Give Plants a Chance

 

 

 

 

We have just had the hardest winter for many years. I donít know about you but I still felt cold sitting by the fire. So just imagine how the wildlife felt trying to keep warm in the long cold nights. Sadly I found a few birds lying on the snow frozen, even though we had kept the bird feeders and table well stocked. I noticed the birds were roosting inside evergreens to get a little bit more protection from the weather.

 

It will be interesting to see how the plants in the garden have coped. Things do not look too bad at the moment with the evergreens. The Rhododendrons have just come back up after wilting with the cold, which always looks very strange to me. The Thujas have turned bronze looking but will probably be OK.

 

We will not know how the deciduous plants have fared until the spring so it is a case of wait and see. I will be surprised if many Lavateras survive, but they might surprise me. After so many mild winters we have all succumbed to planting tender species that are not really hardy enough for our climate.

 

The important thing is not to give up too soon on anything. Often a plant may look and feel dead, but a bit later than usual a little bud will appear from the bottom of the stem or from under the ground round the old stalk. Then its business as usual, as the root system is intact the plant will grow back to its original size very quickly. Sadly if a grafted plant such as a rose sends up a shoot from below the graft this is of little use. Shoots from above the graft are what you want.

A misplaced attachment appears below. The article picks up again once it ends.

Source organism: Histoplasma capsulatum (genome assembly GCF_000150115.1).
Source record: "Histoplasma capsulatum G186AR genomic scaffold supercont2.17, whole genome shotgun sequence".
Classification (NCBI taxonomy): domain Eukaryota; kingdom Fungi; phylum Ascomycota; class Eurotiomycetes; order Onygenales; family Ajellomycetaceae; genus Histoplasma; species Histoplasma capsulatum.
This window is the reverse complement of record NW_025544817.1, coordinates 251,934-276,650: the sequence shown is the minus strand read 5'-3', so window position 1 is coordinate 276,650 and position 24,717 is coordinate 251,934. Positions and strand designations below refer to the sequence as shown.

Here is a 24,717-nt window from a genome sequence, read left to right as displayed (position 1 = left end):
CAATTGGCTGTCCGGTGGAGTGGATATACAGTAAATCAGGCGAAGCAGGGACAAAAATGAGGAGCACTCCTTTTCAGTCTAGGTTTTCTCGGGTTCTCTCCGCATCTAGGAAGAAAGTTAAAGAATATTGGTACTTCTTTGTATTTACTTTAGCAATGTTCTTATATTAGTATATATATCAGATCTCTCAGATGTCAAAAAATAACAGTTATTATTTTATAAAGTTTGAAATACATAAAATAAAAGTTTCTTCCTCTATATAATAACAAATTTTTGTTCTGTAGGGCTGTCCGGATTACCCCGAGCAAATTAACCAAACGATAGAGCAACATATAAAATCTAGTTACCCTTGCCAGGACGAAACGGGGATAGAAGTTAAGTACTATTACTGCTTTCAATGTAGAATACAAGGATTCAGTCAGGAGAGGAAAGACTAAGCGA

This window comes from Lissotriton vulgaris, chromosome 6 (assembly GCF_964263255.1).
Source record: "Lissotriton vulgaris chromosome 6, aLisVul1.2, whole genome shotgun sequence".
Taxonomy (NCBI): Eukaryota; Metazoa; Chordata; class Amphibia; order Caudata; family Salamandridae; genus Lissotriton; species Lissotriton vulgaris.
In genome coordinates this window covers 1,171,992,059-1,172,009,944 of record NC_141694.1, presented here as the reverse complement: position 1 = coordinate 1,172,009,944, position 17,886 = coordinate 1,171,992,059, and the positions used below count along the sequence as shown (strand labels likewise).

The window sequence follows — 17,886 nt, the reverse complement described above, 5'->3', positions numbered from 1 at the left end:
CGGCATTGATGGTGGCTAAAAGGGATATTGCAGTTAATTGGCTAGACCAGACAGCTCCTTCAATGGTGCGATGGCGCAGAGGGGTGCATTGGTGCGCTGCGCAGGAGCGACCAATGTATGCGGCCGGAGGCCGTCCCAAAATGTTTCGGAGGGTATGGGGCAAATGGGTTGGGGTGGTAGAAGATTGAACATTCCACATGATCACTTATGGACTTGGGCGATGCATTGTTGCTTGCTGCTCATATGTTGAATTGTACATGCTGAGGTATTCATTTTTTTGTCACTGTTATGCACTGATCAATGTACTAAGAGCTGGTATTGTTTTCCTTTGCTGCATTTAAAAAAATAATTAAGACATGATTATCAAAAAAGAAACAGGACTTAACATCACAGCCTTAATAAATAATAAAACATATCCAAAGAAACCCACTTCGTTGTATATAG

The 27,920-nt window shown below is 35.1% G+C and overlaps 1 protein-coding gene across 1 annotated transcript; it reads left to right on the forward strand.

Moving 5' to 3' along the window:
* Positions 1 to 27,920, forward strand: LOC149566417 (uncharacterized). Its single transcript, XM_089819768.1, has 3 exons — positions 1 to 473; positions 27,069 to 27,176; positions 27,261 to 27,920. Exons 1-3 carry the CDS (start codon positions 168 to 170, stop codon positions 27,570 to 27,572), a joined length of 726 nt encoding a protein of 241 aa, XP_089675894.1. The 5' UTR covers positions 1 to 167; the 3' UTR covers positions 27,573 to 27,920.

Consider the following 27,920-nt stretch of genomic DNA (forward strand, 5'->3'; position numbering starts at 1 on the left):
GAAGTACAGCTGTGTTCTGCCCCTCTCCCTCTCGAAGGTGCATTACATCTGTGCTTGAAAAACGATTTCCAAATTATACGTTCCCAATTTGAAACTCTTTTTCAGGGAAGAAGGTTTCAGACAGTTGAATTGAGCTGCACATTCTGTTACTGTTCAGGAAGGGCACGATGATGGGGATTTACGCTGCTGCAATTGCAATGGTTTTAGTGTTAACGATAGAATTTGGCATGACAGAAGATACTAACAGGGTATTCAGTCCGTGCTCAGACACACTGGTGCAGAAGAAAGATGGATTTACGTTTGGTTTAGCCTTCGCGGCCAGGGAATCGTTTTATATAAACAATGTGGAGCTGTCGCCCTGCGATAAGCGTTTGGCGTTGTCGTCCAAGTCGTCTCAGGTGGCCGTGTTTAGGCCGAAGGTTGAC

The best way to tell if a shoot is still alive is to gently scratch a little bit of bark with your thumb nail. If the layer under the bark is green it is still alive. If it is brown it is probably dead and can be trimmed back.

 

Donít give up too soon, give plants a chance.

 

 

Don Morgan  Morgans Nursery

Stonehouse Lane, Bulkeley

Nr. Malpas, Cheshire, SY14 8BQ

 

Tel. 01829 720514 

Web Site: www.hedgeit.co.uk

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